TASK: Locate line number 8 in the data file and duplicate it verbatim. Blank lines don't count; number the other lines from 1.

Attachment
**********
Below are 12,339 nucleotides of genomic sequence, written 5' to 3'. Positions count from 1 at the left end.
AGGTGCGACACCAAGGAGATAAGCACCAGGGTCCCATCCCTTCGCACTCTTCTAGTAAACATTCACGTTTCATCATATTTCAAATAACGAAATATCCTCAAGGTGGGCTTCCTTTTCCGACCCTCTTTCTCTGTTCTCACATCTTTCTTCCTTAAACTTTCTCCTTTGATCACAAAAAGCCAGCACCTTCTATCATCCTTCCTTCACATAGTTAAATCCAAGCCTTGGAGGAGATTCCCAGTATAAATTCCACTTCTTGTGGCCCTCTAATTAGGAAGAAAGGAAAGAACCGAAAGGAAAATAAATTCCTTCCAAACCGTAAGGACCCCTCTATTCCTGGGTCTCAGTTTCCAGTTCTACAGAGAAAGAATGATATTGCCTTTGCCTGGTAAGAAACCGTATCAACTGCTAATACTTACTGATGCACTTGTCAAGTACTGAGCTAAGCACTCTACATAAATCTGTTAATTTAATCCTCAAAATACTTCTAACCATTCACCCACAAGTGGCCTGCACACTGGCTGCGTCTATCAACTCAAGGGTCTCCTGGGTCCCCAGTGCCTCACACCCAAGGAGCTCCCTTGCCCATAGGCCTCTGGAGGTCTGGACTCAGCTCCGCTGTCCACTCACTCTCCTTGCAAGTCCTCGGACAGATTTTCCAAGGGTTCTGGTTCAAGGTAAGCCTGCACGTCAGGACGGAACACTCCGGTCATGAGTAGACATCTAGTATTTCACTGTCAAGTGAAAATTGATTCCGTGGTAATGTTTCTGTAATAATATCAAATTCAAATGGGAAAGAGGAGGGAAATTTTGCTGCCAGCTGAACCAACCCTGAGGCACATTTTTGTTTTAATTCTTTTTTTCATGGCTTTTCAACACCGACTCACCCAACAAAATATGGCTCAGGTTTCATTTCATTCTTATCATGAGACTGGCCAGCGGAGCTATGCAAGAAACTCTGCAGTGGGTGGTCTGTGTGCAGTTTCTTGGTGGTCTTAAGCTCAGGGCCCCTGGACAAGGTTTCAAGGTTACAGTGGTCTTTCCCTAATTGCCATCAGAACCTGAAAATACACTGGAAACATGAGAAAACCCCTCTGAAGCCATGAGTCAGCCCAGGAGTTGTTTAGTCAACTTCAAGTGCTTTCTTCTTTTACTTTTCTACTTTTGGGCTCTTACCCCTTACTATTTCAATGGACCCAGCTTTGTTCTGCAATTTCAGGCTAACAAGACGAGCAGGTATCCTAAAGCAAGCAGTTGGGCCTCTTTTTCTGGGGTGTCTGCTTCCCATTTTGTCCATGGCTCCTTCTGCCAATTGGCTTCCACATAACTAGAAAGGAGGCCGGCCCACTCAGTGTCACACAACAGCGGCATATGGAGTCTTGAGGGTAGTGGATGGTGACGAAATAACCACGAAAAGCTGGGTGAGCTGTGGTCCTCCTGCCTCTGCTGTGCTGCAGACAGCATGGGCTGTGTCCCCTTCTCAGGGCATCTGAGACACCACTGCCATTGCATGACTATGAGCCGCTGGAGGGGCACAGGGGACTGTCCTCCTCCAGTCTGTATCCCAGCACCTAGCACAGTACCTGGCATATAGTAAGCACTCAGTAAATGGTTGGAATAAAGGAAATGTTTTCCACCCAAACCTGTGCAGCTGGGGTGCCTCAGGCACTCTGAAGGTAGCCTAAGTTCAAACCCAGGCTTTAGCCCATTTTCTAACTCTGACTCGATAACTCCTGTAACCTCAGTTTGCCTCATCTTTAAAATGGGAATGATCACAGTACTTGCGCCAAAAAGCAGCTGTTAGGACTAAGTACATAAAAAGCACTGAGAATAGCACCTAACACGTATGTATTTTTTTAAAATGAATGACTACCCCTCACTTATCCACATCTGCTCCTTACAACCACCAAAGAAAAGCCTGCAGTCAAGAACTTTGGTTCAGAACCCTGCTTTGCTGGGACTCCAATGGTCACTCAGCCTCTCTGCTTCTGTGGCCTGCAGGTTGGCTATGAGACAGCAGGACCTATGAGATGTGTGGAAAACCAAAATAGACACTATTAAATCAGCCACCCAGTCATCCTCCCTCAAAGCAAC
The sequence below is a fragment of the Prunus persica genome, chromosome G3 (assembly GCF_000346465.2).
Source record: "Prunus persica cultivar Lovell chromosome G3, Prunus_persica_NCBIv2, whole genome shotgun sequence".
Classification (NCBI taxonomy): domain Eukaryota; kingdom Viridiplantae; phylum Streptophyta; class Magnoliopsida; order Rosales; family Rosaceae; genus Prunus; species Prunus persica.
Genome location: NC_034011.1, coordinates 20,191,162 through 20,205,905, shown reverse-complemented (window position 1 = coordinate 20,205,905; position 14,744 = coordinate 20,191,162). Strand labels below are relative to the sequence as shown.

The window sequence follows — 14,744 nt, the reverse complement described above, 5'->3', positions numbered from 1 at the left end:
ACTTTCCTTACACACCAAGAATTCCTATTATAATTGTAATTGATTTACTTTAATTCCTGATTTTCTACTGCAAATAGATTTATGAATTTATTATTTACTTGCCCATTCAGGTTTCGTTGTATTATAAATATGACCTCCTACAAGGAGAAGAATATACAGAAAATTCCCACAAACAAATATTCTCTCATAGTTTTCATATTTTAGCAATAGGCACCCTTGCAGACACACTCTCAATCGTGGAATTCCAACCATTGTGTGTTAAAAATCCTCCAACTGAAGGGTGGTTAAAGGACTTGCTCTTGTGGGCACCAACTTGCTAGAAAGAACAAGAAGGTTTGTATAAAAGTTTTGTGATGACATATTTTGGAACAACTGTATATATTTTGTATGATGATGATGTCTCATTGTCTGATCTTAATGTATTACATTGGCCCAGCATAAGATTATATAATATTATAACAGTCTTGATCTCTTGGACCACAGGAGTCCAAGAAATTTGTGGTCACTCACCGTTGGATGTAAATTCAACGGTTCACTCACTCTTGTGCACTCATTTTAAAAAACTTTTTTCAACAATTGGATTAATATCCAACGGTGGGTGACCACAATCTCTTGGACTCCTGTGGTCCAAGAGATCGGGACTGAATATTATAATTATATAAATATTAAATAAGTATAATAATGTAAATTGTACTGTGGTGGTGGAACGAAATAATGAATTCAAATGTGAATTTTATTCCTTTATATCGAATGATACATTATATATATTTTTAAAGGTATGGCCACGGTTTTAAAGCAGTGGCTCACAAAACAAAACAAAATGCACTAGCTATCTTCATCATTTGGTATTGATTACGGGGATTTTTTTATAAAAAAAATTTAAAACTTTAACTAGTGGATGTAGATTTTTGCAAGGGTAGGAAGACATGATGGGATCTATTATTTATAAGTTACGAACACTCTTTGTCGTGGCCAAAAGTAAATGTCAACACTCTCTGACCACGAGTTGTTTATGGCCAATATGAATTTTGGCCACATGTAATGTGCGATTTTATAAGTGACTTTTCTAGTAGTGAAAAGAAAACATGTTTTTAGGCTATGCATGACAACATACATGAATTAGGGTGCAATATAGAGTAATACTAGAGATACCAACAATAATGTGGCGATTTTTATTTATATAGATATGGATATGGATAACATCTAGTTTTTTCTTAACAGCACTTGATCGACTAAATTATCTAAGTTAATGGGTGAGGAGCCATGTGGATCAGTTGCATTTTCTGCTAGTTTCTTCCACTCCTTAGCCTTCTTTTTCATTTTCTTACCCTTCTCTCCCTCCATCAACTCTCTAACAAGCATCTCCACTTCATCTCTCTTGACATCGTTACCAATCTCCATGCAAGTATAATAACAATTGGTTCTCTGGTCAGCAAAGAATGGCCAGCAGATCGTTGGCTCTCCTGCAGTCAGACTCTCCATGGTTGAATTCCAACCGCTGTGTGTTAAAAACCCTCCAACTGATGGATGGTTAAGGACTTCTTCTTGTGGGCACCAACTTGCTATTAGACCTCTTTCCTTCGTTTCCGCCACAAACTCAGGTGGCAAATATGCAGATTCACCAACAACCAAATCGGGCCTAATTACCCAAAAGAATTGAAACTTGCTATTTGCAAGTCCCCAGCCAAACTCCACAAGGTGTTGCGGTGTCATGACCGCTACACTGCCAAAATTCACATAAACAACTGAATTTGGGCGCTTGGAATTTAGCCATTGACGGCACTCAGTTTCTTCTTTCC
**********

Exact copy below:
ACTTTCCTTACACACCAAGAATTCCTATTATAATTGTAATTGATTTACTTTAATTCCTGATTTTCTACTGCAAATAGATTTATGAATTTATTATTTACTTGCCCATTCAGGTTTCGTTGTATTATAAATATGACCTCCTACAAGGAGAAGAATATACAGAAAATTCCCACAAACAAATATTCTCTCATAGTTTTCATATTTTAGCAATAGGCACCCTTGCAGACACACTCTCAATCGTGGAATTCCAACCATTGTGTGTTAAAAATCCTCCAACTGAAGGGTGGTTAAAGGACTTGCTCTTGTGGGCACCAACTTGCTAGAAAGAACAAGAAGGTTTGTATAAAAGTTTTGTGATGACATATTTTGGAACAACTGTATATATTTTGTATGATGATGATGTCTCATTGTCTGATCTTAATGTATTACATTGGCCCAGCATAAGATTATATAATATTATAACAGTCTTGATCTCTTGGACCACAGGAGTCCAAGAAATTTGTGGTCACTCACCGTTGGATGTAAATTCAACGGTTCACTCACTCTTGTGCACTCATTTTAAAAAACTTTTTTCAACAATTGGATTAATATCCAACGGTGGGTGACCACAATCTCTTGGACTCCTGTGGTCCAAGAGATCGGGACTGAATATTATAATTATATAAATATTAAATAAGTATAATAATGTAAATTGTACTGTGGTGGTGGAACGAAATAATGAATTCAAATGTGAATTTTATTCCTTTATATCGAATGATACATTATATATATTTTTAAAGGTATGGCCACGGTTTTAAAGCAGTGGCTCACAAAACAAAACAAAATGCACTAGCTATCTTCATCATTTGGTATTGATTACGGGGATTTTTTTATAAAAAAAATTTAAAACTTTAACTAGTGGATGTAGATTTTTGCAAGGGTAGGAAGACATGATGGGATCTATTATTTATAAGTTACGAACACTCTTTGTCGTGGCCAAAAGTAAATGTCAACACTCTCTGACCACGAGTTGTTTATGGCCAATATGAATTTTGGCCACATGTAATGTGCGATTTTATAAGTGACTTTTCTAGTAGTGAAAAGAAAACATGTTTTTAGGCTATGCATGACAACATACATGAATTAGGGTGCAATATAGAGTAATACTAGAGATACCAACAATAATGTGGCGATTTTTATTTATATAGATATGGATATGGATAACATCTAGTTTTTTCTTAACAGCACTTGATCGACTAAATTATCTAAGTTAATGGGTGAGGAGCCATGTGGATCAGTTGCATTTTCTGCTAGTTTCTTCCACTCCTTAGCCTTCTTTTTCATTTTCTTACCCTTCTCTCCCTCCATCAACTCTCTAACAAGCATCTCCACTTCATCTCTCTTGACATCGTTACCAATCTCCATGCAAGTATAATAACAATTGGTTCTCTGGTCAGCAAAGAATGGCCAGCAGATCGTTGGCTCTCCTGCAGTCAGACTCTCCATGGTTGAATTCCAACCGCTGTGTGTTAAAAACCCTCCAACTGATGGATGGTTAAGGACTTCTTCTTGTGGGCACCAACTTGCTATTAGACCTCTTTCCTTCGTTTCCGCCACAAACTCAGGTGGCAAATATGCAGATTCACCAACAACCAAATCGGGCCTAATTACCCAAAAGAATTGAAACTTGCTATTTGCAAGTCCCCAGCCAAACTCCACAAGGTGTTGCGGTGTCATGACCGCTACACTGCCAAAATTCACATAAACAACTGAATTTGGGCGCTTGGAATTTAGCCATTGACGGCACTCAGTTTCTTCTTTCC